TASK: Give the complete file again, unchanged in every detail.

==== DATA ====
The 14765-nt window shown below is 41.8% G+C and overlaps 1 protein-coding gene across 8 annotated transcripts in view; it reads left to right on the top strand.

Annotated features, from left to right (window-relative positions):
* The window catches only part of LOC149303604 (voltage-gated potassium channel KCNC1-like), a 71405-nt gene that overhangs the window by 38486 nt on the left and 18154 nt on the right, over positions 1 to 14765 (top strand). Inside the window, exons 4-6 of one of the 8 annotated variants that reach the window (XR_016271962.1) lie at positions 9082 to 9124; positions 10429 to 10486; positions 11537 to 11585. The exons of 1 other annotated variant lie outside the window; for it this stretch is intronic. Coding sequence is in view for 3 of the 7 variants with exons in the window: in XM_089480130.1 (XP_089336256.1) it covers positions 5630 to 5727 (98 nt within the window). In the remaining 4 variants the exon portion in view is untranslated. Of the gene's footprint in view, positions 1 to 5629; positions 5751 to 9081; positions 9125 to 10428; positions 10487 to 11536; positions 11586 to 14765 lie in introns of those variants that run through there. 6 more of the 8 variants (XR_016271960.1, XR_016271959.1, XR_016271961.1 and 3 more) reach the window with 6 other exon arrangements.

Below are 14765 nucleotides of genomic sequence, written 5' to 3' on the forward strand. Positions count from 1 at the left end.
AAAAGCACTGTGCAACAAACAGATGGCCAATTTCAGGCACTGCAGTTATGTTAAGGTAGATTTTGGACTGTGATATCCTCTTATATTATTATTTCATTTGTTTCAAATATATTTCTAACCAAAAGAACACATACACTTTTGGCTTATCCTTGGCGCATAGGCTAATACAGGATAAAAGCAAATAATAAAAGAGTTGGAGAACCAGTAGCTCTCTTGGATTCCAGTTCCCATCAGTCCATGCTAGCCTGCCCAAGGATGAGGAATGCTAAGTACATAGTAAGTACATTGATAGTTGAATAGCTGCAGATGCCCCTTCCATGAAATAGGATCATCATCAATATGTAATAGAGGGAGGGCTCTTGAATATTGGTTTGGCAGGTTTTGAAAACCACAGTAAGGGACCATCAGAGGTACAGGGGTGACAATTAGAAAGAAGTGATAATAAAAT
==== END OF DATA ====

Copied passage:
The 14765-nt window shown below is 41.8% G+C and overlaps 1 protein-coding gene across 8 annotated transcripts in view; it reads left to right on the top strand.

Annotated features, from left to right (window-relative positions):
* The window catches only part of LOC149303604 (voltage-gated potassium channel KCNC1-like), a 71405-nt gene that overhangs the window by 38486 nt on the left and 18154 nt on the right, over positions 1 to 14765 (top strand). Inside the window, exons 4-6 of one of the 8 annotated variants that reach the window (XR_016271962.1) lie at positions 9082 to 9124; positions 10429 to 10486; positions 11537 to 11585. The exons of 1 other annotated variant lie outside the window; for it this stretch is intronic. Coding sequence is in view for 3 of the 7 variants with exons in the window: in XM_089480130.1 (XP_089336256.1) it covers positions 5630 to 5727 (98 nt within the window). In the remaining 4 variants the exon portion in view is untranslated. Of the gene's footprint in view, positions 1 to 5629; positions 5751 to 9081; positions 9125 to 10428; positions 10487 to 11536; positions 11586 to 14765 lie in introns of those variants that run through there. 6 more of the 8 variants (XR_016271960.1, XR_016271959.1, XR_016271961.1 and 3 more) reach the window with 6 other exon arrangements.

Below are 14765 nucleotides of genomic sequence, written 5' to 3' on the forward strand. Positions count from 1 at the left end.
AAAAGCACTGTGCAACAAACAGATGGCCAATTTCAGGCACTGCAGTTATGTTAAGGTAGATTTTGGACTGTGATATCCTCTTATATTATTATTTCATTTGTTTCAAATATATTTCTAACCAAAAGAACACATACACTTTTGGCTTATCCTTGGCGCATAGGCTAATACAGGATAAAAGCAAATAATAAAAGAGTTGGAGAACCAGTAGCTCTCTTGGATTCCAGTTCCCATCAGTCCATGCTAGCCTGCCCAAGGATGAGGAATGCTAAGTACATAGTAAGTACATTGATAGTTGAATAGCTGCAGATGCCCCTTCCATGAAATAGGATCATCATCAATATGTAATAGAGGGAGGGCTCTTGAATATTGGTTTGGCAGGTTTTGAAAACCACAGTAAGGGACCATCAGAGGTACAGGGGTGACAATTAGAAAGAAGTGATAATAAAAT